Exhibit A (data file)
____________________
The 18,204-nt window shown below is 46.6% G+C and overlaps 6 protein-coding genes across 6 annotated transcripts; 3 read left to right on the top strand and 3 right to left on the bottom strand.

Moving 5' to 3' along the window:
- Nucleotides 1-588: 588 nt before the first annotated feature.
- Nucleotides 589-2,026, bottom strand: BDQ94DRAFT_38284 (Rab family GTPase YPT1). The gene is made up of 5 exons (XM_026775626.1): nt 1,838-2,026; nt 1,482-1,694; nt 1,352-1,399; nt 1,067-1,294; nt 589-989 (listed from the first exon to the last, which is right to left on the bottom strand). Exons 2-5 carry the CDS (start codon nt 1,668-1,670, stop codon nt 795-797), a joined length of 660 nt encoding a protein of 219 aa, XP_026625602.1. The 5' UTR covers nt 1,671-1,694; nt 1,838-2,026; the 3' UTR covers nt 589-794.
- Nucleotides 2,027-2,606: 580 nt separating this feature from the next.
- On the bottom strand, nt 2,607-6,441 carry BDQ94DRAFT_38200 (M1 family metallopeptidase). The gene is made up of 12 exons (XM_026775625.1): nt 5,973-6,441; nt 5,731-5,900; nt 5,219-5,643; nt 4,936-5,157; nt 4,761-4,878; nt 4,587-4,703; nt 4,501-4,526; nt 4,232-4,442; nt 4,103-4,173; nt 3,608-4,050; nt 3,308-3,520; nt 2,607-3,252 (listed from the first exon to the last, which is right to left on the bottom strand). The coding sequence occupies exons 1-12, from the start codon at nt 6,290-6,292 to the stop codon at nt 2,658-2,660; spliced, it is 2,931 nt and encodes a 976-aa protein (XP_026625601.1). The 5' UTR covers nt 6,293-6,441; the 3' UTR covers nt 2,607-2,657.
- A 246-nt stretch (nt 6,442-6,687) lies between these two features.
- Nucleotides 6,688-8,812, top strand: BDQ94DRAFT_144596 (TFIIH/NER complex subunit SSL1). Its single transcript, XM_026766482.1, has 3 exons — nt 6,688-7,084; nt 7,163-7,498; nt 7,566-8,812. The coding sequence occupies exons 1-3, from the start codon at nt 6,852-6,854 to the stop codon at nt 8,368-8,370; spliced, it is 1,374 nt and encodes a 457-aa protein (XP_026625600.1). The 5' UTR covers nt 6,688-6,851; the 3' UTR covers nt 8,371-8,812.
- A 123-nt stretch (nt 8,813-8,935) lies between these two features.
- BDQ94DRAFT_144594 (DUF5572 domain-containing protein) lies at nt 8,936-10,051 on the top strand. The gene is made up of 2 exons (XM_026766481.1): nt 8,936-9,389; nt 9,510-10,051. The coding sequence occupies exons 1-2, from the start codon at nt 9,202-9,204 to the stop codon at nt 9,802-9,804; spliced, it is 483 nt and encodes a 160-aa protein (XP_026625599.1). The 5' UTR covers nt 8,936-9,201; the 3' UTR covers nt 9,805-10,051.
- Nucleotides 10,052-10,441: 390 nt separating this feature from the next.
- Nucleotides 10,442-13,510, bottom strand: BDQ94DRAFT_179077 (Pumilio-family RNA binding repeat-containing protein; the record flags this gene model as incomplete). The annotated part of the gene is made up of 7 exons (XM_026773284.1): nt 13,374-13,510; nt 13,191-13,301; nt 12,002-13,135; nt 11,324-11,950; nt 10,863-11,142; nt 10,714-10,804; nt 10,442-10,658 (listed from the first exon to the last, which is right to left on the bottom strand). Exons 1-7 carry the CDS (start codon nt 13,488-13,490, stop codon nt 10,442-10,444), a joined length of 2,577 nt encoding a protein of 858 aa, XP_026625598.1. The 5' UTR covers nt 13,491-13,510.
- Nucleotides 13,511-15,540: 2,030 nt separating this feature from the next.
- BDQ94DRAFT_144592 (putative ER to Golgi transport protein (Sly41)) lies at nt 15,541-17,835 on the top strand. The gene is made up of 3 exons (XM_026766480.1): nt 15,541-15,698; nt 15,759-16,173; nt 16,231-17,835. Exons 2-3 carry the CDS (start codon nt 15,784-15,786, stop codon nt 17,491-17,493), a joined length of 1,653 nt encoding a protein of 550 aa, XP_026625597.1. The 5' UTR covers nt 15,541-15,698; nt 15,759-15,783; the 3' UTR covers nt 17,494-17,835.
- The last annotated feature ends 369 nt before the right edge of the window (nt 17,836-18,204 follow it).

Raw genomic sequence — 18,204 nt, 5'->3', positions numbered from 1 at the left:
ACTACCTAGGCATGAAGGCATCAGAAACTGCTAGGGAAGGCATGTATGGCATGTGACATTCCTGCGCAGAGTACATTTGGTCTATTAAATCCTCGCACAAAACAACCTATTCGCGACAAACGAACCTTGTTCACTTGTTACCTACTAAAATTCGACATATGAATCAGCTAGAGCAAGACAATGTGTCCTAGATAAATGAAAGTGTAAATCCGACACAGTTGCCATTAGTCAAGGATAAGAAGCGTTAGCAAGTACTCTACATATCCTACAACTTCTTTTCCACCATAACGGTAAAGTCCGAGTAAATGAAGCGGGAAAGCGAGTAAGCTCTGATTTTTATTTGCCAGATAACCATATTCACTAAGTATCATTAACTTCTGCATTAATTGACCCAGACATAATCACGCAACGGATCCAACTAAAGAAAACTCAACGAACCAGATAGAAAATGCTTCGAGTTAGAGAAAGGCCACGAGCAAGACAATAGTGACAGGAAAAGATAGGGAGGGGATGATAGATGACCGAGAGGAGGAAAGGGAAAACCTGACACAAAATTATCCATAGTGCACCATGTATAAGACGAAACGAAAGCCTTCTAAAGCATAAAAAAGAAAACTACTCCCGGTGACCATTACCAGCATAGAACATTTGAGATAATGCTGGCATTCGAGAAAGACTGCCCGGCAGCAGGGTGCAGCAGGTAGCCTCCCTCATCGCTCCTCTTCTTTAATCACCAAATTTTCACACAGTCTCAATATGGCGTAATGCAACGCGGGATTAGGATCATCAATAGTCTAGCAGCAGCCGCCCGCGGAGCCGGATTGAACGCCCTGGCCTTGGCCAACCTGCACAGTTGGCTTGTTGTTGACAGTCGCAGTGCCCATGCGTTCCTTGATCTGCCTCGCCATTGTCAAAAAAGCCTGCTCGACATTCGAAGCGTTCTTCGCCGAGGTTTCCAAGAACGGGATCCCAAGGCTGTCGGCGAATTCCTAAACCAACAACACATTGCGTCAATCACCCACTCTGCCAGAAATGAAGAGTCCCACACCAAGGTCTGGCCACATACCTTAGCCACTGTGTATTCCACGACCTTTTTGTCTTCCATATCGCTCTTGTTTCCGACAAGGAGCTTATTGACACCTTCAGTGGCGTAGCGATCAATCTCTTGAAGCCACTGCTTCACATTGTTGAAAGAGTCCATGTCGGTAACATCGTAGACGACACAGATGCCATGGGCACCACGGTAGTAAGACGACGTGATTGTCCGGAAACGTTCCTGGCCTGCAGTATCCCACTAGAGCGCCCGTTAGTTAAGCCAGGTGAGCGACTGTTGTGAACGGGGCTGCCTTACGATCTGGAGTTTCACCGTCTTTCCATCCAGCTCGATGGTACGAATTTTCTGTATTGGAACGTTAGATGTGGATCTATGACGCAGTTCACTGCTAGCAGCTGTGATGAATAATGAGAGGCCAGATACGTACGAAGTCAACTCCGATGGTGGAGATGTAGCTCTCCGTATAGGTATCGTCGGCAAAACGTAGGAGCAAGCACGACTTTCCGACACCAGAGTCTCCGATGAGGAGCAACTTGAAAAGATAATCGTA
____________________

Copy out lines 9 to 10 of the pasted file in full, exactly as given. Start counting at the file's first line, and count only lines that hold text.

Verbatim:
- A 123-nt stretch (nt 8,813-8,935) lies between these two features.
- BDQ94DRAFT_144594 (DUF5572 domain-containing protein) lies at nt 8,936-10,051 on the top strand. The gene is made up of 2 exons (XM_026766481.1): nt 8,936-9,389; nt 9,510-10,051. The coding sequence occupies exons 1-2, from the start codon at nt 9,202-9,204 to the stop codon at nt 9,802-9,804; spliced, it is 483 nt and encodes a 160-aa protein (XP_026625599.1). The 5' UTR covers nt 8,936-9,201; the 3' UTR covers nt 9,805-10,051.